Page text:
A laughing heir in the law of inheritance, is an heir who is legally entitled to inherit the property of a person who has died, even though that heir is only distantly related to the deceased, and therefore has no personal connection or reason to feel bereaved over the death. In most jurisdictions, the law of intestacy requires that the property of a person who died without leaving a will must first go to that person’s immediate family, such as a spouse, descendants, ascendants, or persons descended from the same parents or grandparents. Under the common law, if no such persons exist, the property passes to the nearest living person who can demonstrate some degree of kinship with the deceased, no matter how distant the relation.
Some jurisdictions have a laughing heir statute, which cuts off the right of inheritance when the remaining relatives become too remote. In such jurisdictions, if no relative falls within the limitation set by the statute, then the property escheats to the state. §2-103 of the Uniform Probate Code, which has been adopted by a number of states, sets the outer limits of the right to inheritance with grandparents, aunts and uncles, and first cousins. Under the code, heirs that are farther removed from the deceased are left with no claim to the estate at all.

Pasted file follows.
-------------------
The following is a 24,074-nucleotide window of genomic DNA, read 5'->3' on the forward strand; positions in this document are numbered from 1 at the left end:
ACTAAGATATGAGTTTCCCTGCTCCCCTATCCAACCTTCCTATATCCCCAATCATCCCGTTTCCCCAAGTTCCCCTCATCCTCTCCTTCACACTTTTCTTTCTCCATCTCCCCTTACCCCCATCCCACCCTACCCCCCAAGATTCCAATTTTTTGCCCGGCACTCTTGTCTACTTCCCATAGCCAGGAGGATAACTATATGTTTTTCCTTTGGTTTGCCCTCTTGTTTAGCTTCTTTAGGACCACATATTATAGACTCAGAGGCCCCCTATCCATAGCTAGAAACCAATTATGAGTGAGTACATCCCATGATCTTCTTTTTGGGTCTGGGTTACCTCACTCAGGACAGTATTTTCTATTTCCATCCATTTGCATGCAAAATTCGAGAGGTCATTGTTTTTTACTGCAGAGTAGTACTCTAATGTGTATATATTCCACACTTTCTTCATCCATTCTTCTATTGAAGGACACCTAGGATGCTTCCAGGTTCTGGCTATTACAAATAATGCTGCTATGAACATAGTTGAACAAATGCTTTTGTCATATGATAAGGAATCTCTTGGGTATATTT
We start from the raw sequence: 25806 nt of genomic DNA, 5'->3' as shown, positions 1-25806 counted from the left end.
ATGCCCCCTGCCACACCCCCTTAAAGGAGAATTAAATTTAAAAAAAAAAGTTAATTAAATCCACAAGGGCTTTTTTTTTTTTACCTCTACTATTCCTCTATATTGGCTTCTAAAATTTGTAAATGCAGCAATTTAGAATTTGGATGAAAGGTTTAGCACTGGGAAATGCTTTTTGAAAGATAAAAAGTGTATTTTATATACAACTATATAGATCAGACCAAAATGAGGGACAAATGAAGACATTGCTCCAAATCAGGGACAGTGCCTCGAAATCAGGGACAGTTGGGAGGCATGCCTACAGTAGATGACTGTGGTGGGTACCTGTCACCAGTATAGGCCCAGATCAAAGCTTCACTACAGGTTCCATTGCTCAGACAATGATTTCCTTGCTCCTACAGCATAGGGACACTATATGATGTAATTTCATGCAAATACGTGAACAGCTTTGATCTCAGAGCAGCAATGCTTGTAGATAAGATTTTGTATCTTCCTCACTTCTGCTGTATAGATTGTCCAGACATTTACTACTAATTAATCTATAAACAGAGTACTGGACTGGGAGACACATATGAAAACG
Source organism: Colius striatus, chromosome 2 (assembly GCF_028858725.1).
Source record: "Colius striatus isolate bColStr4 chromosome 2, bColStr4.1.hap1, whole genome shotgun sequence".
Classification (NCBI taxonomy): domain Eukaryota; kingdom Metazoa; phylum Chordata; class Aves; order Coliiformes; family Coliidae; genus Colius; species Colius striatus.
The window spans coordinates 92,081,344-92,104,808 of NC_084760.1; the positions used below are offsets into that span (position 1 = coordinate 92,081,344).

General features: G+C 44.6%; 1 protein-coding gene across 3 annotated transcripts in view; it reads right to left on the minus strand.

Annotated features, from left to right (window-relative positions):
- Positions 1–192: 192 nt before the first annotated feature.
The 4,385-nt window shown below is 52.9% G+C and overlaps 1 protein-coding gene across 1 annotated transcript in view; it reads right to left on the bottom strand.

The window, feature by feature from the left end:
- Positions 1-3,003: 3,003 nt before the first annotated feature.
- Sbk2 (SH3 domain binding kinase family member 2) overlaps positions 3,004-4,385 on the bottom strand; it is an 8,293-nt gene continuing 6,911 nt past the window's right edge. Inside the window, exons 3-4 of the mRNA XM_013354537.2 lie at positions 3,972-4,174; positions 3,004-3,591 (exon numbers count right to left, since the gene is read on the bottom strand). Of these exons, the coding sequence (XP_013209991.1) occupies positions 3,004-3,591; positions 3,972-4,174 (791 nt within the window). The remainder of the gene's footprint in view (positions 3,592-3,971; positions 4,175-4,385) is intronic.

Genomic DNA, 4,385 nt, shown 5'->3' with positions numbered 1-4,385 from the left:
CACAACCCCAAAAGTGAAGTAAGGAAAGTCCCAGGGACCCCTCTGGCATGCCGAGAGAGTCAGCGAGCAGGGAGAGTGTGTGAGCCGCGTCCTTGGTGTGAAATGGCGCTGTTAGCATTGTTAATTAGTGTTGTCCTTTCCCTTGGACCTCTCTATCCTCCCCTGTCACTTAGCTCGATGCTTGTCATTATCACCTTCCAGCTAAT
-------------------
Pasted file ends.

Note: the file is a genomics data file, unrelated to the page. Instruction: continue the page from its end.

By contrast, some states (such as Florida and Virginia) have extended the principle to cover the family of a predeceased spouse. In those states, if the decedent had been married, and their spouse had died before the decedent, and if the decedent had no blood relatives at all, then the decedent’s property would pass to any living relatives of the spouse, no matter how remote.